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Health Committee Inquiry on Suicide Prevention (England)

5th August 2016

HM Government's Health Committee has decided to undertake an inquiry into the action which is necessary to improve suicide prevention in England. The Government states that, "When someone takes their own life, the effect on their family, friends and the wider community is devastating. The Government published Preventing Suicide in England: A cross-governmental outcomes strategy to save lives, in 2012, and two updates have been published since (in 2014 and 2015 (PDF 482KB)). The Health Committee seeks to examine what further action should be take to prevent suicide." 

Terms of reference: Suicide prevention

PAPYRUS has made a written submission to the inquiry. 

Send a written submission


Suicide remains the leading cause of death in the UK in both males and females under 35 years of age. 

Suicide rates in England have been rising in recent years, reaching 4,882 in 2014, the most recent year for which official national statistics are available.

Suicide disproportionately affects men, with male suicides accounting for over three quarters of all UK suicides in 2014. There has been a 14% increase in female suicide between 2013 and 2014, demonstrating the necessity of work targeted at both sexes.

The Health Committee seeks to examine what further action should be taken to prevent suicide.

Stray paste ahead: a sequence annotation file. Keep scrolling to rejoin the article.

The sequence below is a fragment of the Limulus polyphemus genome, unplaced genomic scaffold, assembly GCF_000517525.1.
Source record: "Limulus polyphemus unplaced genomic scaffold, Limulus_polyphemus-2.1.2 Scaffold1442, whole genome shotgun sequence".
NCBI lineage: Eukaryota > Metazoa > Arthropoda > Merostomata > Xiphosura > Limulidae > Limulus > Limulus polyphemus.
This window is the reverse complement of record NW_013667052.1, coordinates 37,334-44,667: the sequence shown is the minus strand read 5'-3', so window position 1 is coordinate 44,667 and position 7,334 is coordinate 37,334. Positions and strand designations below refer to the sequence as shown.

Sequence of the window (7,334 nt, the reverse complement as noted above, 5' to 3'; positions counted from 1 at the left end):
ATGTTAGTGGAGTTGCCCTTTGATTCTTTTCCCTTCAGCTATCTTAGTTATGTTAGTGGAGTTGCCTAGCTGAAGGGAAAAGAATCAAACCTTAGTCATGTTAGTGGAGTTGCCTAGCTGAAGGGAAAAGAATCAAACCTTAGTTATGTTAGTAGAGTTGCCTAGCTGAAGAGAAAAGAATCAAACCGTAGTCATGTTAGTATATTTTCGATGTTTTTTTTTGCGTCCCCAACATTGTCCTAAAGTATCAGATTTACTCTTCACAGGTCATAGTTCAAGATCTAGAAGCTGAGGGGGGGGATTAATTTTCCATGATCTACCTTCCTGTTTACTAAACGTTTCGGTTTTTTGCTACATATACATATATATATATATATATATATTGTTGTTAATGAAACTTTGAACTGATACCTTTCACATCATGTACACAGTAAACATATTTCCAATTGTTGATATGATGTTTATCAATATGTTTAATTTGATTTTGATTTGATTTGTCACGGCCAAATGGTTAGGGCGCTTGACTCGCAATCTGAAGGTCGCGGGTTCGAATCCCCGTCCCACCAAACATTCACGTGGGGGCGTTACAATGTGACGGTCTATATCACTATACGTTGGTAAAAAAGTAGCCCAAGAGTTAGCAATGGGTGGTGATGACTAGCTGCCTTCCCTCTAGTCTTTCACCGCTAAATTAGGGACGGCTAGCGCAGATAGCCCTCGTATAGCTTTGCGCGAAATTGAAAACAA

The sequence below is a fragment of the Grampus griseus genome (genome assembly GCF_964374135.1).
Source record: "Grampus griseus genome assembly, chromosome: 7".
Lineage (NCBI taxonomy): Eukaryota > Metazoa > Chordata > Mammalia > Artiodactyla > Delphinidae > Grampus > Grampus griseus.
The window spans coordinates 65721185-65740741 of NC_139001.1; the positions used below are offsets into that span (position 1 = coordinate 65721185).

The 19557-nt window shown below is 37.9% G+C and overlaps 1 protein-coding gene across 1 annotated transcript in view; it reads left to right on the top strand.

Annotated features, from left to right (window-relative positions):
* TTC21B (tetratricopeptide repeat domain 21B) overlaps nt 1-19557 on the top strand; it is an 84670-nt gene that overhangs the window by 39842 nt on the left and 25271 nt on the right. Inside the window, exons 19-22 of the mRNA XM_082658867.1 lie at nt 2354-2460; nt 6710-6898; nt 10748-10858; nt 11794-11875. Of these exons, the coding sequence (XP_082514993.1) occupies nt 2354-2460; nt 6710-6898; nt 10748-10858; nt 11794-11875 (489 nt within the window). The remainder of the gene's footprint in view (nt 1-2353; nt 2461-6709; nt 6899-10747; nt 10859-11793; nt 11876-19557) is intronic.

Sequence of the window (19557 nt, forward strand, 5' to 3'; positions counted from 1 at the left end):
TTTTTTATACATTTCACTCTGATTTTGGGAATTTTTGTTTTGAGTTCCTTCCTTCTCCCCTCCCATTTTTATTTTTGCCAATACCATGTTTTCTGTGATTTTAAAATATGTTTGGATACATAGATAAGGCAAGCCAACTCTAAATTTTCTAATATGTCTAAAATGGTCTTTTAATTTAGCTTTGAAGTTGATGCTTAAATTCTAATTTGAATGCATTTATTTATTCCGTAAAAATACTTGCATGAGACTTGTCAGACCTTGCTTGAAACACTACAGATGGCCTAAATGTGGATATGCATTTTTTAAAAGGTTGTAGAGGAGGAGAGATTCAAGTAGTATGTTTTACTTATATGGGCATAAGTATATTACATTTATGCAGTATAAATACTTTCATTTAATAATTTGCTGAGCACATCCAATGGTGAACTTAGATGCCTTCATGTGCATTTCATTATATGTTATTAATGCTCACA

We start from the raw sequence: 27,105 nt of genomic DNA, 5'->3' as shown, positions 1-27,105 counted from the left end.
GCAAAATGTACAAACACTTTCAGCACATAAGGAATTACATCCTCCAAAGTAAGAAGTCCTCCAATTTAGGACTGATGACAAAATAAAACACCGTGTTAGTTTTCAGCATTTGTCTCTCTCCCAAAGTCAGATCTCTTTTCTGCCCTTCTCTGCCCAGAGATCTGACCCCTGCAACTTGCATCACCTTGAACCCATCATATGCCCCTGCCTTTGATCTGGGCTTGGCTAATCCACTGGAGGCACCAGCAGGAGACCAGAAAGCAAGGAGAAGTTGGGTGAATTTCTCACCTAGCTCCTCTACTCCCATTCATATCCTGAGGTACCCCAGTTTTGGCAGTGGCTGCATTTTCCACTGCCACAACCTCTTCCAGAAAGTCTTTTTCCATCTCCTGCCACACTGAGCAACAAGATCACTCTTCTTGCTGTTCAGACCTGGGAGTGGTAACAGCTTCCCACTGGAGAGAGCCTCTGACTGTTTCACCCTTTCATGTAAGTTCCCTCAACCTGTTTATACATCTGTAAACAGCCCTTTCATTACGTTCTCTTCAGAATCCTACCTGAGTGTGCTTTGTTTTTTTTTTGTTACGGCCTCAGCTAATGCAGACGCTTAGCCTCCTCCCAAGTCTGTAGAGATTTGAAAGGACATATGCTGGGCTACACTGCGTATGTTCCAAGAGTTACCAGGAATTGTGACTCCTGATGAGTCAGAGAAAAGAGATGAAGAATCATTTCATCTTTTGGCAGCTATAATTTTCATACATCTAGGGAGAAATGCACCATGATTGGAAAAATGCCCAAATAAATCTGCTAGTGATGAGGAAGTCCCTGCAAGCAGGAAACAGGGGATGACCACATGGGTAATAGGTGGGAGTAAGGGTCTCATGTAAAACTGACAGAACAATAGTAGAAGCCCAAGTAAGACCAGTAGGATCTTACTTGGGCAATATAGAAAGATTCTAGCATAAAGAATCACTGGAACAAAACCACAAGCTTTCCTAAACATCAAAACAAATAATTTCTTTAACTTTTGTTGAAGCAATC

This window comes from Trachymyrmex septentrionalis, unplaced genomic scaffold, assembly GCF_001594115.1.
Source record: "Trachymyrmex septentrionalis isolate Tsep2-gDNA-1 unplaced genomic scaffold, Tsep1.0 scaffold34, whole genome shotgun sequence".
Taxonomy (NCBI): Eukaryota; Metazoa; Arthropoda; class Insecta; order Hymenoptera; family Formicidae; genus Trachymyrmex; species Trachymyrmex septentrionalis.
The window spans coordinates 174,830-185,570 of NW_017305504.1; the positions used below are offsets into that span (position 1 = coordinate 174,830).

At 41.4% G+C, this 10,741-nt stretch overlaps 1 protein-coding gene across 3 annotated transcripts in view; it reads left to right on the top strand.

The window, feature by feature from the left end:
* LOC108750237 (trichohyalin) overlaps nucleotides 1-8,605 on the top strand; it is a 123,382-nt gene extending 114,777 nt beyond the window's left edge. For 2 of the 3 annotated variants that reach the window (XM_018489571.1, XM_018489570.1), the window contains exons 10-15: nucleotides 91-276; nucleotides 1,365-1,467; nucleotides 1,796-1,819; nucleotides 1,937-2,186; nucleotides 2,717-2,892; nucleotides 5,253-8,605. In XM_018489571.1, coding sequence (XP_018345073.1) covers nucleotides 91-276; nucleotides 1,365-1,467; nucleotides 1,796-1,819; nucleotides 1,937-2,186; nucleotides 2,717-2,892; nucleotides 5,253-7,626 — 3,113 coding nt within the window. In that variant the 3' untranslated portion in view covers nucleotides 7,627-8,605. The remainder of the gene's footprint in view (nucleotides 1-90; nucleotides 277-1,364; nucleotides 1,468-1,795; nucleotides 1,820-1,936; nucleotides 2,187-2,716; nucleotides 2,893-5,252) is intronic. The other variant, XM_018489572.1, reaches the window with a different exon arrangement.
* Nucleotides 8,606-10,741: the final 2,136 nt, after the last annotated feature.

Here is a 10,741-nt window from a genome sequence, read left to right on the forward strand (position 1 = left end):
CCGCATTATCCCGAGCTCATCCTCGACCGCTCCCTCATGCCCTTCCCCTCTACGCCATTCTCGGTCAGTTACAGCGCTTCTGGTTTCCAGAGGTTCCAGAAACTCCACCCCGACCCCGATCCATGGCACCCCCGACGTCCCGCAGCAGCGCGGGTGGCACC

Terms of reference

The Health Committee invites written submissions on the following points:

  • The factors influencing the increase in suicide rates, with a focus on particularly at-risk groups

  • The social and economic costs of suicide and attempted suicide

  • The measures necessary to tackle increasing suicide rates, and the barriers to doing so—in particular the Committee will consider the role of:

  1. Local authorities and partner organisations, including police, transport police, the rail industry, fire services, schools, youth services, and drug and alcohol services

  2. Mental health services and other parts of secondary care, including A&E and psychiatric liaison services

  3. Primary care services

  4. Referrals from non-statutory services - local support groups, faith groups, carers, friends and family

  5. Examples of best practice, including those from other countries

  • Media reporting of suicide, the effectiveness of guidelines for the reporting of suicide, and the role of social media and suicidal content online

  • The value of data collection for suicide prevention, and the action necessary to improve the collection of data on suicide.

Those making submissions to the Committee are welcome to address any or all of the above points. The Committee would also welcome any other comments on or information about suicide and suicide prevention work which stakeholders may wish to bring to its attention.

Deadline for submissions

Submissions should not exceed 3000 words, and should reach the Committee (through the link below) by Friday 9 September. Oral evidence is expected to be taken in October.

Further information

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Suicide is the biggest killer of young people - male and female - under 35 in the UK. Many thousands more attempt or contemplate suicide, harm themselves or suffer alone, afraid to speak openly about how they are feeling.

We are the national charity for the prevention of young suicide. We draw from the experience of many who have been touched personally by young suicide across the UK and speak on their behalf in our campaigns and in our work. We need more people who share our aims to join us to strengthen our voice - together we can save young lives.

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